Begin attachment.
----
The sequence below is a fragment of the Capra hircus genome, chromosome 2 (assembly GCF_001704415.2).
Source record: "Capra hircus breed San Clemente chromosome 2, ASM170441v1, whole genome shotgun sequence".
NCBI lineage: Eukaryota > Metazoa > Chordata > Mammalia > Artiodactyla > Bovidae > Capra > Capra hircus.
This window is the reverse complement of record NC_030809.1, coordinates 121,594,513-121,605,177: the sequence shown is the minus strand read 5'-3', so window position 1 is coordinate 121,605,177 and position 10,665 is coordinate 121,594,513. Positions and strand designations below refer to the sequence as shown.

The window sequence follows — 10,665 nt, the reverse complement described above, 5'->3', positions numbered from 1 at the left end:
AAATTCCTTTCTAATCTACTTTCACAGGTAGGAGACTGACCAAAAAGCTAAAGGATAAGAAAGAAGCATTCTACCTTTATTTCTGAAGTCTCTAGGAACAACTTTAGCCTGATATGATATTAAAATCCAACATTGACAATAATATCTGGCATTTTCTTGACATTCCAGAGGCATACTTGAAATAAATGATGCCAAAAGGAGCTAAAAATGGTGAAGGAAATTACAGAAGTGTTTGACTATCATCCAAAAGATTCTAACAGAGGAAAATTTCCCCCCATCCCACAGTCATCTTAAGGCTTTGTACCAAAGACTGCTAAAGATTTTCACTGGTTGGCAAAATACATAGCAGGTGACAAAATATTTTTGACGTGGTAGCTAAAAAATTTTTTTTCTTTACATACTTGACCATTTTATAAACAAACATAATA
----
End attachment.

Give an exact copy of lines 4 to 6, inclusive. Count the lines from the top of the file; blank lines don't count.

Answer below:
This window is the reverse complement of record NC_030809.1, coordinates 121,594,513-121,605,177: the sequence shown is the minus strand read 5'-3', so window position 1 is coordinate 121,605,177 and position 10,665 is coordinate 121,594,513. Positions and strand designations below refer to the sequence as shown.

The window sequence follows — 10,665 nt, the reverse complement described above, 5'->3', positions numbered from 1 at the left end:
AAATTCCTTTCTAATCTACTTTCACAGGTAGGAGACTGACCAAAAAGCTAAAGGATAAGAAAGAAGCATTCTACCTTTATTTCTGAAGTCTCTAGGAACAACTTTAGCCTGATATGATATTAAAATCCAACATTGACAATAATATCTGGCATTTTCTTGACATTCCAGAGGCATACTTGAAATAAATGATGCCAAAAGGAGCTAAAAATGGTGAAGGAAATTACAGAAGTGTTTGACTATCATCCAAAAGATTCTAACAGAGGAAAATTTCCCCCCATCCCACAGTCATCTTAAGGCTTTGTACCAAAGACTGCTAAAGATTTTCACTGGTTGGCAAAATACATAGCAGGTGACAAAATATTTTTGACGTGGTAGCTAAAAAATTTTTTTTCTTTACATACTTGACCATTTTATAAACAAACATAATA